Access database backend delete prevention

I have an Access application with the backend database in a folder on a shared drive.  Users need r/w privileges to this folder to update the database as they do via the front end.  The backend database is password protected.  How do I prevent a user from simply deleting the database file itself?
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Keyboard CowboyAsked:
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Dale FyeOwner, Developing Solutions LLCCommented:
If you want security, you will need to move the BE to SQL Server.

There are a number of ways to mitigate this issue, but none are truly secure from a malicious employee or from inadvertent deletion by an over ambitious IT guy.  To improve security of your application:

1.  Put the backend in a location where your users don't know the name of the folder.  I generally ask the IT guys to create a folder with a name like: "ContactMikeJonesBeforeDeletingAnything"
on one of the network file servers.  Put it in the root directory so that it is not buried in nested folders and might get deleted in advertently.

2.  Place your backend files in that folder.  Change the extension of the backend files so that it is not obvious that they are database files.  You obviously don't want to make them .txt or .doc or something like that, but make it something other than accdb, mdb, dbf, ...  They don't have to have that that extension for you to link to them,

3.   Hide the display of the Navigation Pane in your front end

4.  Only deploy the front end as an mde or accde

5.  Disable the "Use Access Special Keys" to prevent malicious users from bypasssing the lockout.  Not fool-proof, but can slow people down.
Jim Dettman (Microsoft MVP/ EE MVE)President / OwnerCommented:
You can prevent the db from being copied or deleted by placing it in an unknown sub folder, then give all users traverse folder priv only on the main folder.

They will be able to use the app,  but if they try to navigate to the folder outside of the app,  they can't because they don't know the subfolder name.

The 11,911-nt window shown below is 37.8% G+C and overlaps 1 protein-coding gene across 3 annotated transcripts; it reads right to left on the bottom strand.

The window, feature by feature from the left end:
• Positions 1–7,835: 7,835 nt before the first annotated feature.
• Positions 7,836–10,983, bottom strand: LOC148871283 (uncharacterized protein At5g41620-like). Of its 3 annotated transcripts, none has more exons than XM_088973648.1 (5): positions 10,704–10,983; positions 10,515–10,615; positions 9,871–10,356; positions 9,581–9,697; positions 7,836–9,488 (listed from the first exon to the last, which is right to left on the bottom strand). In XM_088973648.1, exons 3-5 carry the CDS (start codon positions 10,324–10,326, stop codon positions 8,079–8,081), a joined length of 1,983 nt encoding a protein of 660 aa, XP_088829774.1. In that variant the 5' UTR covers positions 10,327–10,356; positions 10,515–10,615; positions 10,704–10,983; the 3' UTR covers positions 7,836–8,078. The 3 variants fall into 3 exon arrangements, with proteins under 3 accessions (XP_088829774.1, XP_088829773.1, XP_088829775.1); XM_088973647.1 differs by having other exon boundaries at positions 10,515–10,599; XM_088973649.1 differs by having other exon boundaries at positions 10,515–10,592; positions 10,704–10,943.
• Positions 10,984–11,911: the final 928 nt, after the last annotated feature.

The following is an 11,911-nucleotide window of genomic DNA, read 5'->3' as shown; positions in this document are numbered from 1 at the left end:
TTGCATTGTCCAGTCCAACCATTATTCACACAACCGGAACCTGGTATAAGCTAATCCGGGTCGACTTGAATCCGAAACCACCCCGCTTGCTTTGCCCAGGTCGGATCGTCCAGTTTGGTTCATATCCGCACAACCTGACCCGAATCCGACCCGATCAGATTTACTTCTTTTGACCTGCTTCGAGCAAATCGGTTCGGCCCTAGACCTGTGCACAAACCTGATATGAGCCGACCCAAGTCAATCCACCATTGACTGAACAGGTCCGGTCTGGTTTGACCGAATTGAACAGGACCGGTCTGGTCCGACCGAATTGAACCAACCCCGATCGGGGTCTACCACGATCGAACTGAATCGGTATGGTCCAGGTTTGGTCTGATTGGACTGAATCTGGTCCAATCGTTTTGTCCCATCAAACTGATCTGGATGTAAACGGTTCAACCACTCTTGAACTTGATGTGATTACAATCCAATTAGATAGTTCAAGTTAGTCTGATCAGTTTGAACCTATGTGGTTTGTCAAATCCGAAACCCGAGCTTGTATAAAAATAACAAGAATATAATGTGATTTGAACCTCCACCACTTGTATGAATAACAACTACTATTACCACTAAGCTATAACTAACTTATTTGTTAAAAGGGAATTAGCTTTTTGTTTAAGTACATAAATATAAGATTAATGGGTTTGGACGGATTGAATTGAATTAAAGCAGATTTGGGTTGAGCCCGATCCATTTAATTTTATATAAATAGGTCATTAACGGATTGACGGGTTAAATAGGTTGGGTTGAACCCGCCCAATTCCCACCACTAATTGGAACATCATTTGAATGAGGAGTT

You must make sure however the app does not expose the full path.
Jim

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Keyboard CowboyAuthor Commented:
Thanks -  all good ideas - I'm planning on moving to MySQL but can't right now -
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DatabaseMX (Joe Anderson - Microsoft Access MVP)Database Architect / Systems AnalystCommented:
Jim ... have you actually tested that ?
Jim Dettman (Microsoft MVP/ EE MVE)President / OwnerCommented:
Yes, I do it whenever a client wants the DB secure.

The critical item is using the traverse folder only priv and adding a sub folder.   With that, they can jump over the folder, but only if they know the full path.

If they try to list the folder, they get nothing.  They could do a change directory, but again they would need to know the sub folders name.  As long as the sub folder name is something they would never guess, it's safe.

The app however knows the full path, so does not have an issue and they have full rights on the directory where it resides, so everything works fine.   The only real problem is not exposing the full path in the app.

As long as you do that, it works very well.

Jim.
DatabaseMX (Joe Anderson - Microsoft Access MVP)Database Architect / Systems AnalystCommented:
cool.  Seems the parent folder would need Full Rights also ?
Jim Dettman (Microsoft MVP/ EE MVE)President / OwnerCommented:
Depends on the structure and what you store where.    I usually do:

\MyApp
   \Data
   \Program
   ...

Which I then change to:
\MyApp
    \Data
       \xyz
    \Program
     ....

   xyz would have full "normal" rights (read, write, and delete files),  Data would have traverse only.    DB's would be in xyz.

  Above that, users only have read, list, and execute.

Jim.
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